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Symplectic form on a 2-sphere

  1. Nov 9, 2010 #1

    The 2-sphere is given as example of symplectic manifolds, with a symplectic form [tex]\Omega = \sin{\varphi} d \varphi \wedge d \theta[/tex]. Here the parametrization is given by [tex](x,y,z) = (\cos{\theta}\sin{\varphi}, \sin{\theta}\sin{\varphi}, \cos{\varphi})[/tex] with [tex] \varphi \in [0,\pi],\ \theta \in [0, 2\pi) [/tex].

    Now my question is, at the points [tex]\varphi = 0, \pi[/tex], which are the north and the south pole, is the one-form [tex]d \theta[/tex] well-defined? If yes, how? If not then how does one make [tex]\Omega[/tex] globally well defined?

    Thanks in advance :)

  2. jcsd
  3. Nov 9, 2010 #2
    The parametrization itself is not well defined at the north pole. You will need at least two charts to cover the 2-sphere unambigously. Thus it is simpler to consider [tex]S^2[/tex] as embedded in [tex]\mathbf{R}^3[/tex] and define

    [tex]\omega_u(v,w)=\langle u,v\times w\rangle[/tex]

    whre [tex]u\in S^2[/tex] and [tex]v,w\in T_u S^2.[/tex]

    Then you can show that this expression, in coordinates, is identical to the one you are given.
  4. Nov 9, 2010 #3
    Thanks a lot for the reply. Now I understand what makes [tex] S^2 [/tex] a symplectic manifold.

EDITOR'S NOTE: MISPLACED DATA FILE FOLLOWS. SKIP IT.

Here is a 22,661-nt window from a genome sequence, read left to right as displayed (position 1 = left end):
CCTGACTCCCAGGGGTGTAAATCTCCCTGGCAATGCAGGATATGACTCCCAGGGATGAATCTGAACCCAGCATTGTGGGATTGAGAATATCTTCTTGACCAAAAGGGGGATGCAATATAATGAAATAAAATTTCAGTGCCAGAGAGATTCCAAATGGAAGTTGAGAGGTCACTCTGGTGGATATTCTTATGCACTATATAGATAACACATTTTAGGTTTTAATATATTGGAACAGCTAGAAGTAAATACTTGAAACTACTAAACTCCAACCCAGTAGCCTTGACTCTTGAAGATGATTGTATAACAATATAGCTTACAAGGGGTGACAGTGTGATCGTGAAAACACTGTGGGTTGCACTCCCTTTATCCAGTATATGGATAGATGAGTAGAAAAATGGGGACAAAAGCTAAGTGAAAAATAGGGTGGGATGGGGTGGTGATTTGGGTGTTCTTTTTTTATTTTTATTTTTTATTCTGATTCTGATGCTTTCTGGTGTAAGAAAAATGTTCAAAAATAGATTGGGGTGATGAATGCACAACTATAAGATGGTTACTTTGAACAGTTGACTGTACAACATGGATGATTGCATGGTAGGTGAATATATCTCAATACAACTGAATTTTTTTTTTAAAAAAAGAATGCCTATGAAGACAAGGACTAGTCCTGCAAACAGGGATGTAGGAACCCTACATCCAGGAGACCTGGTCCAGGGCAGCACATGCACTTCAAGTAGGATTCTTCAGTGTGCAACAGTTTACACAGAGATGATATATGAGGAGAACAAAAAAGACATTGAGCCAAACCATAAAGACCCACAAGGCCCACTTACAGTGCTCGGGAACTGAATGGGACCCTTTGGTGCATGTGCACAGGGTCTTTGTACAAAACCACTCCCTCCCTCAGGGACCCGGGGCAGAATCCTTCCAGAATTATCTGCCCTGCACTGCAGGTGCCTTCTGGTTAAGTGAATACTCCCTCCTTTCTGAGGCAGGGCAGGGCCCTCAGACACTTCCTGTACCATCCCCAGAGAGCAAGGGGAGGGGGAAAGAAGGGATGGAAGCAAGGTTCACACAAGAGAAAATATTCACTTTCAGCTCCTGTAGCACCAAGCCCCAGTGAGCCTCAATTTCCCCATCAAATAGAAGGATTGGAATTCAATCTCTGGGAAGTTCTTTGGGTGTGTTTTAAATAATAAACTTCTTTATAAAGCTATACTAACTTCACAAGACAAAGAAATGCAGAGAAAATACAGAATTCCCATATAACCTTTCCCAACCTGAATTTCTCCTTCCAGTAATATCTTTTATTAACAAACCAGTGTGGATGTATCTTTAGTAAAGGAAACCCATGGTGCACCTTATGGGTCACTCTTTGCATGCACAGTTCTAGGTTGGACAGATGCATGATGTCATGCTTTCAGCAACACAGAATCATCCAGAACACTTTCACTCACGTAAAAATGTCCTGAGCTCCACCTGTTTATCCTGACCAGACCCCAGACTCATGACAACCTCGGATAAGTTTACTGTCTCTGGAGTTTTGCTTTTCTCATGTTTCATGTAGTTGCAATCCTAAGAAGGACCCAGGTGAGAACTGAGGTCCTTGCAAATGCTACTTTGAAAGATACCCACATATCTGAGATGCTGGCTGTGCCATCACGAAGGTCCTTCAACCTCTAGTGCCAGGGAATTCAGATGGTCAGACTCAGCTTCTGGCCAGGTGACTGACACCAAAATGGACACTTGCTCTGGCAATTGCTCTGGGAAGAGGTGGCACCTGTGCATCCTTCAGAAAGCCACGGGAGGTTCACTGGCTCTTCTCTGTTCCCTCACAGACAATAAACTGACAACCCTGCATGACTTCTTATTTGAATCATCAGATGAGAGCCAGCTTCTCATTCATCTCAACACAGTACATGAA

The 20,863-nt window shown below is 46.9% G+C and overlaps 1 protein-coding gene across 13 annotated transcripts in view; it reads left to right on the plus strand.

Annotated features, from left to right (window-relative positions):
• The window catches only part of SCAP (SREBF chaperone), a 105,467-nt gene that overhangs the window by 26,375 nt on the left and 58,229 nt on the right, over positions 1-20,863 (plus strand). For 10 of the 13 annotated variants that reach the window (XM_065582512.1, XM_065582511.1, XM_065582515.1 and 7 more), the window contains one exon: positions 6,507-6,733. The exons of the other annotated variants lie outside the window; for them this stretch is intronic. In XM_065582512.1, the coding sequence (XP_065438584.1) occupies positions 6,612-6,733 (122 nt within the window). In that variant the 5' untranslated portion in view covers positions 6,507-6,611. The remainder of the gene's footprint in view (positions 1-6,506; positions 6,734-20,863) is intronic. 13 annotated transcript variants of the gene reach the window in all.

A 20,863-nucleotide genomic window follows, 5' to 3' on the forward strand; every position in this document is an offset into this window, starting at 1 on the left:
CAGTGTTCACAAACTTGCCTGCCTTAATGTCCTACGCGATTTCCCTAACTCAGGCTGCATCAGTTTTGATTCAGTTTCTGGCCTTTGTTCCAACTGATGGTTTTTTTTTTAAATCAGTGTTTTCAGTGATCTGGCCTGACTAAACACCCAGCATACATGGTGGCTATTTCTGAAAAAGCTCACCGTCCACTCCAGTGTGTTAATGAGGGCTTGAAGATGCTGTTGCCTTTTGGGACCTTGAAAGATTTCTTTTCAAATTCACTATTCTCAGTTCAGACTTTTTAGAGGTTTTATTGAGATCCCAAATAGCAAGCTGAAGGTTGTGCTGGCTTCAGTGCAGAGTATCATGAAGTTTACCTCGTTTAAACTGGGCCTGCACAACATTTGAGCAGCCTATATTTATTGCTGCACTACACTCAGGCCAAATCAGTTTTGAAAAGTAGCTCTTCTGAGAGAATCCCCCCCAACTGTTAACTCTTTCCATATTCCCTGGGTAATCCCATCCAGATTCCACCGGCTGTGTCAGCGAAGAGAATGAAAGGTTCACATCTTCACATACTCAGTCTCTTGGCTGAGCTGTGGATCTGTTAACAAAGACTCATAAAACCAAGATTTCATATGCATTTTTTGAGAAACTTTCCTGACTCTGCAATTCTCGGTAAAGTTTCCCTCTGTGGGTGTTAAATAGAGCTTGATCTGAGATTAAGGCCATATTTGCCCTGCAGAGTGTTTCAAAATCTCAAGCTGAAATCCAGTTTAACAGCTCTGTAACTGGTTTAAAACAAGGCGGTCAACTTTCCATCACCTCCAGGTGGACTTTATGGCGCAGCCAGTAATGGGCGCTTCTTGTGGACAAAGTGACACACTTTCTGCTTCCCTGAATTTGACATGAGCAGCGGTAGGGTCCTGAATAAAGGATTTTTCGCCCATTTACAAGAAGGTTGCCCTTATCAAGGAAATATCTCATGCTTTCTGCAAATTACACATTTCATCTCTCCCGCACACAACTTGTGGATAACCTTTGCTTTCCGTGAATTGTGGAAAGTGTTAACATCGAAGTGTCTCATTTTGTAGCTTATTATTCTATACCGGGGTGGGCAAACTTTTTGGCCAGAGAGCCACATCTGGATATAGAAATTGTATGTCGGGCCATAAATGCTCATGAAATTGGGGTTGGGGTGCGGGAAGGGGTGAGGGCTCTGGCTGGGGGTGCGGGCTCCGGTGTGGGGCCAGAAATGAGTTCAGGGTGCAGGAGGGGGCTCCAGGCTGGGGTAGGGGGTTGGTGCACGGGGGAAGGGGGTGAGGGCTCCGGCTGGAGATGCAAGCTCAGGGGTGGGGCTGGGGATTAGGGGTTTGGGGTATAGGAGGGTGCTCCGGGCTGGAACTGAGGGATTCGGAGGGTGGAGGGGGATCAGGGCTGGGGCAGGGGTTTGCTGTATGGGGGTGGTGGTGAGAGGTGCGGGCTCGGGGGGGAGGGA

However, the parametrization not being well defined does not necessarily lead to the one-form not being well defined, does it? For example the usual parametrization [tex] \theta [/tex] on [tex] S^1 [/tex] is not well defined globally, however [tex] d \theta [/tex] is. Something else happening with [tex] S^2 [/tex]?
  5. Nov 9, 2010 #4
    Yes, you can wind R onto the circle but you can't wind torus (product of two circles) onto the sphere.
  6. Nov 9, 2010 #5


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    In the case of S^1, people say that [itex]d\theta[/itex] is a 1-form. This is sloppy because [itex]\theta[/itex] is not defined at one point of S^1 (usually (-1,0)), but it is to be interpreted as such: "There is a globally defined 1-form [itex]\alpha[/itex] on S^1 such that with respect to the usual angle parametrization [itex]\theta[/itex], [itex]\alpha=d\theta[/itex] everywhere where [itex]\theta[/itex] is defined." And indeed, if you take the chart of S^1 that covers the whole of S^1 except (1,0) and associates to a point its angle [itex]\theta'[/itex], where the point (-1,0) is considered to have angle [itex]\theta'=0[/itex], you will find that [tex] d \theta = d\theta'[/tex] everywhere where both these 1-forms are defined. And in particular, there is only one way to patch the local 1-form [itex]d\theta[/itex] at (-1,0) to make it a global 1-form and that is to set it equal to [itex]d\theta'[/itex] at that point.

    In the case of S^2, the area form [itex]\sin{\varphi} d \varphi \wedge d \theta[/itex] is not defined on a whole "half-slice" of S^2. Show that it can be patched in a unique way to give a globally defined 2-form on S^2, so that talking about "the area form [itex]\sin{\varphi} d \varphi \wedge d \theta[/itex] on S^2" is not ambiguous.
  7. Nov 10, 2010 #6
    Thank you.
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